At the heart of the US-Canada border sit The Great Lakes – the world’s largest freshwater ecosystem, containing as much as one fifth of the planet’s supply. The water’s journey from source to sea spans half a continent, two thousand miles, and takes more than three centuries to complete. These immense lakes each have their own character and moods. Cold, deep Superior can rage like a furious sea with waves 30ft high. Michigan, plunging far to the south, contains one of the busiest shipping lanes in the world. Huron, riddled with islands, is strewn with shipwrecks. Erie picks up the pace as the water hurtles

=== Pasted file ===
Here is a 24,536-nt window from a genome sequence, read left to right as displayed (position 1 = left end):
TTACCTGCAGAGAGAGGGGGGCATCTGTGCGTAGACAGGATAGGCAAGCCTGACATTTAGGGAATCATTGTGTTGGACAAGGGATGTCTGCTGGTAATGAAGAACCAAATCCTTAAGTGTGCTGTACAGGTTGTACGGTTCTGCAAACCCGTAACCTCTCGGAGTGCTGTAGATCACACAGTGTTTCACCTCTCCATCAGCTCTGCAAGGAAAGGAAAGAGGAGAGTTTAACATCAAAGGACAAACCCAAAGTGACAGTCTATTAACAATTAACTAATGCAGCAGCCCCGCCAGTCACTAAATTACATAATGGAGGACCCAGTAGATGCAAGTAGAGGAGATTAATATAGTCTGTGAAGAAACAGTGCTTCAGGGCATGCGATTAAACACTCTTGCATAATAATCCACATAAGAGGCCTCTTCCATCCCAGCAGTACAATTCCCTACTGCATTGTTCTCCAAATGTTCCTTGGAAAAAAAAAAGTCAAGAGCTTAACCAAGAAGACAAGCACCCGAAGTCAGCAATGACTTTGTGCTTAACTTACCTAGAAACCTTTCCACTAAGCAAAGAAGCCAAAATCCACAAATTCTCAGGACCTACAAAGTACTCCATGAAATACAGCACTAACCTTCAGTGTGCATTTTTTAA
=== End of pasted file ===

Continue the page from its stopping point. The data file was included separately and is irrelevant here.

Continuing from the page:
over Niagara Falls with a force so powerful it grinds 12 inches off the rock face each year. Then Ontario, the most densely populated at the end of the line, bears the brunt of pollution flowing downstream. Finally, the St Lawrence River drains into the largest estuary on Earth, with the mighty Ottawa River and its subterranean caves providing a final flush of freshwater.
This vast watershed nourishes a rich, diverse web of life, above the surface and below. Endangered loons and piping plovers flock here to breed. The surrounding forests and wetlands are home to beavers, wolves and great horned owls. Delicate monarch butterflies and millions of birds must cross the expanse of open water on their epic migrations south. And in the nutrient-rich waters of the Gulf of St Lawrence, fourteen species of whale come to feed. Learn more in GREAT LAKES UNTAMED (Wednesday 19th, 8pm).